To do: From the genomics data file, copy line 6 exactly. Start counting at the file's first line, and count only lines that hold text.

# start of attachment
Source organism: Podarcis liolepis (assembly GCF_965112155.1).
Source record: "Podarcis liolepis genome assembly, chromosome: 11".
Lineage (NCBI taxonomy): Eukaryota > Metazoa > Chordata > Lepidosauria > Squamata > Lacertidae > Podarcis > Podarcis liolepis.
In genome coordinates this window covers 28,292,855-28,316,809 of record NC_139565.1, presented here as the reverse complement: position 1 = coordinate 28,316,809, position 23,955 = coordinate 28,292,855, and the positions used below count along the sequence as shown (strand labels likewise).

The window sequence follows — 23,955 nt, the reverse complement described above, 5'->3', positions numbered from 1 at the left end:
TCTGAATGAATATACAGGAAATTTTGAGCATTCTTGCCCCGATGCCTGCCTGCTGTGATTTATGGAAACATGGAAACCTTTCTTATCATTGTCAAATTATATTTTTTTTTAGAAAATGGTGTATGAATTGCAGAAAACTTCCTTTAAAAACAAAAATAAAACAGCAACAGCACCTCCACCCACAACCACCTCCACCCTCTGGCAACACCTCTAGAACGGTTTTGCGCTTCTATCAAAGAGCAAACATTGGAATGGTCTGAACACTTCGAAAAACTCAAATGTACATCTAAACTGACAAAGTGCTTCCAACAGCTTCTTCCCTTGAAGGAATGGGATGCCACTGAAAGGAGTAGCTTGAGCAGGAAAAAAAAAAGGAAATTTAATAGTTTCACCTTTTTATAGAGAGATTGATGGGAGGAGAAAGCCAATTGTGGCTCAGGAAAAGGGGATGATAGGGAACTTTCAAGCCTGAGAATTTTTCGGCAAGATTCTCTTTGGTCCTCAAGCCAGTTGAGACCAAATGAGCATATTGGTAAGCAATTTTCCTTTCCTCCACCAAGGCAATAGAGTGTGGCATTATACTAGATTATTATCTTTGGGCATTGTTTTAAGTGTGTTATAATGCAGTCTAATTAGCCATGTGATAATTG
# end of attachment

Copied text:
TCTGAATGAATATACAGGAAATTTTGAGCATTCTTGCCCCGATGCCTGCCTGCTGTGATTTATGGAAACATGGAAACCTTTCTTATCATTGTCAAATTATATTTTTTTTTAGAAAATGGTGTATGAATTGCAGAAAACTTCCTTTAAAAACAAAAATAAAACAGCAACAGCACCTCCACCCACAACCACCTCCACCCTCTGGCAACACCTCTAGAACGGTTTTGCGCTTCTATCAAAGAGCAAACATTGGAATGGTCTGAACACTTCGAAAAACTCAAATGTACATCTAAACTGACAAAGTGCTTCCAACAGCTTCTTCCCTTGAAGGAATGGGATGCCACTGAAAGGAGTAGCTTGAGCAGGAAAAAAAAAAGGAAATTTAATAGTTTCACCTTTTTATAGAGAGATTGATGGGAGGAGAAAGCCAATTGTGGCTCAGGAAAAGGGGATGATAGGGAACTTTCAAGCCTGAGAATTTTTCGGCAAGATTCTCTTTGGTCCTCAAGCCAGTTGAGACCAAATGAGCATATTGGTAAGCAATTTTCCTTTCCTCCACCAAGGCAATAGAGTGTGGCATTATACTAGATTATTATCTTTGGGCATTGTTTTAAGTGTGTTATAATGCAGTCTAATTAGCCATGTGATAATTG